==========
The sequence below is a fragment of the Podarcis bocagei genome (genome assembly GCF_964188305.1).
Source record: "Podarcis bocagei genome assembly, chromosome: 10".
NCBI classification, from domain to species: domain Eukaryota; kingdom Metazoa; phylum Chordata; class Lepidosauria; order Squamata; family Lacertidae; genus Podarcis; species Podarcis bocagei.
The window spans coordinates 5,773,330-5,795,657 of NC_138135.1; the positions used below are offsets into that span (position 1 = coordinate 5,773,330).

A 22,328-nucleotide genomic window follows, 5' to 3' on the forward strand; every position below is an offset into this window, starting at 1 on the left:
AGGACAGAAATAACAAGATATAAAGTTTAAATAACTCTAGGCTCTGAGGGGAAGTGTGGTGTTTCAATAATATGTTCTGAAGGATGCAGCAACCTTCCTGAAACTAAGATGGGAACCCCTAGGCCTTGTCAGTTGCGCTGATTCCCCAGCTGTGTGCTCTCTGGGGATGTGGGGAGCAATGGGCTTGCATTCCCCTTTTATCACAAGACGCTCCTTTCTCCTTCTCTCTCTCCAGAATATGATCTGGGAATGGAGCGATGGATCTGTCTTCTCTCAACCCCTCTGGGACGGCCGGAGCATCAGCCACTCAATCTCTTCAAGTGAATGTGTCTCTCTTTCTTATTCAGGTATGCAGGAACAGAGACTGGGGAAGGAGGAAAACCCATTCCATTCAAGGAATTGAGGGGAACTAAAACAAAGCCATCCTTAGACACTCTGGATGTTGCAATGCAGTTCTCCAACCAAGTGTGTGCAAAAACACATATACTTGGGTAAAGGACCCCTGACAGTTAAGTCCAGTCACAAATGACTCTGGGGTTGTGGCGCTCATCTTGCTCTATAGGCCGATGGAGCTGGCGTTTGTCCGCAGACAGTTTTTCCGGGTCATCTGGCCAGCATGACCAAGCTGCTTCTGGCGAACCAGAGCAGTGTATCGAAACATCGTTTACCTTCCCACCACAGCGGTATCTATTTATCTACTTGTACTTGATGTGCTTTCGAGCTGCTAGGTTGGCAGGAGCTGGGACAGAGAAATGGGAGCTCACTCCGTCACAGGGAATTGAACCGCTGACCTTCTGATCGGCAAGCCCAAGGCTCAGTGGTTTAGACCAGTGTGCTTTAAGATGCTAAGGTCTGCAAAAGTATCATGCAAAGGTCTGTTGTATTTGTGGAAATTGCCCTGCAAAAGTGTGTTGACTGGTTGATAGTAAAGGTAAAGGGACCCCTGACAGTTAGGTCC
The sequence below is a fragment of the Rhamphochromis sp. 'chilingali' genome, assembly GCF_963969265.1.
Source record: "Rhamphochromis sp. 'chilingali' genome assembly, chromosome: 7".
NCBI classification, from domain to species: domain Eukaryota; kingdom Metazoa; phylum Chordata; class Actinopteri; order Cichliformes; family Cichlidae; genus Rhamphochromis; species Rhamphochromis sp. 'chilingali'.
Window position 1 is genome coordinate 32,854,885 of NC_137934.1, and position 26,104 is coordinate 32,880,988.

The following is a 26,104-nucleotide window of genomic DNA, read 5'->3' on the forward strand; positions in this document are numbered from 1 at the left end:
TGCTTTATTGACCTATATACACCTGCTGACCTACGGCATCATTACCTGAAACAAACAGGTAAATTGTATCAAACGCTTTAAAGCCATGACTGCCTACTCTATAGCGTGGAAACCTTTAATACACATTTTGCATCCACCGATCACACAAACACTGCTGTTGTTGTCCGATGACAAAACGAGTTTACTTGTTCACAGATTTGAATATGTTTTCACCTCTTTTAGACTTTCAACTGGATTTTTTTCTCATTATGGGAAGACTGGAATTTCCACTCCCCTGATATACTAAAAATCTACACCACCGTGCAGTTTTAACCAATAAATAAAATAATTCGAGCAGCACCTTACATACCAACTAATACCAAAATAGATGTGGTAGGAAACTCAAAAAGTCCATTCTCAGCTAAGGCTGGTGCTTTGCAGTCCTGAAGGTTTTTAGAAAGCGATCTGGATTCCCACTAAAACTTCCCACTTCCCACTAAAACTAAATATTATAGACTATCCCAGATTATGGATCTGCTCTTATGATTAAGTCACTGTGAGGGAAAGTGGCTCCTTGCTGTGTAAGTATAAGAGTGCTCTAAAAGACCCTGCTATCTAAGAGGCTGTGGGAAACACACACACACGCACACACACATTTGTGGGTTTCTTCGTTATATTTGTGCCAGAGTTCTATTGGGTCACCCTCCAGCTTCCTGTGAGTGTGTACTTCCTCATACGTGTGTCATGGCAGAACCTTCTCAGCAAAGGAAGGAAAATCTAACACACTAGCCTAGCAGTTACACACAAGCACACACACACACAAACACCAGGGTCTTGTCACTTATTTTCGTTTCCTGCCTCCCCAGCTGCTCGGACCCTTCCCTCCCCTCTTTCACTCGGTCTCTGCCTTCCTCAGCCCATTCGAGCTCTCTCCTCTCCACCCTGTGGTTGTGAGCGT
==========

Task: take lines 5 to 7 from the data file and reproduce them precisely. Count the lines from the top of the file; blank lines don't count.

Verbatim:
A 22,328-nucleotide genomic window follows, 5' to 3' on the forward strand; every position below is an offset into this window, starting at 1 on the left:
AGGACAGAAATAACAAGATATAAAGTTTAAATAACTCTAGGCTCTGAGGGGAAGTGTGGTGTTTCAATAATATGTTCTGAAGGATGCAGCAACCTTCCTGAAACTAAGATGGGAACCCCTAGGCCTTGTCAGTTGCGCTGATTCCCCAGCTGTGTGCTCTCTGGGGATGTGGGGAGCAATGGGCTTGCATTCCCCTTTTATCACAAGACGCTCCTTTCTCCTTCTCTCTCTCCAGAATATGATCTGGGAATGGAGCGATGGATCTGTCTTCTCTCAACCCCTCTGGGACGGCCGGAGCATCAGCCACTCAATCTCTTCAAGTGAATGTGTCTCTCTTTCTTATTCAGGTATGCAGGAACAGAGACTGGGGAAGGAGGAAAACCCATTCCATTCAAGGAATTGAGGGGAACTAAAACAAAGCCATCCTTAGACACTCTGGATGTTGCAATGCAGTTCTCCAACCAAGTGTGTGCAAAAACACATATACTTGGGTAAAGGACCCCTGACAGTTAAGTCCAGTCACAAATGACTCTGGGGTTGTGGCGCTCATCTTGCTCTATAGGCCGATGGAGCTGGCGTTTGTCCGCAGACAGTTTTTCCGGGTCATCTGGCCAGCATGACCAAGCTGCTTCTGGCGAACCAGAGCAGTGTATCGAAACATCGTTTACCTTCCCACCACAGCGGTATCTATTTATCTACTTGTACTTGATGTGCTTTCGAGCTGCTAGGTTGGCAGGAGCTGGGACAGAGAAATGGGAGCTCACTCCGTCACAGGGAATTGAACCGCTGACCTTCTGATCGGCAAGCCCAAGGCTCAGTGGTTTAGACCAGTGTGCTTTAAGATGCTAAGGTCTGCAAAAGTATCATGCAAAGGTCTGTTGTATTTGTGGAAATTGCCCTGCAAAAGTGTGTTGACTGGTTGATAGTAAAGGTAAAGGGACCCCTGACAGTTAGGTCC
The sequence below is a fragment of the Rhamphochromis sp. 'chilingali' genome, assembly GCF_963969265.1.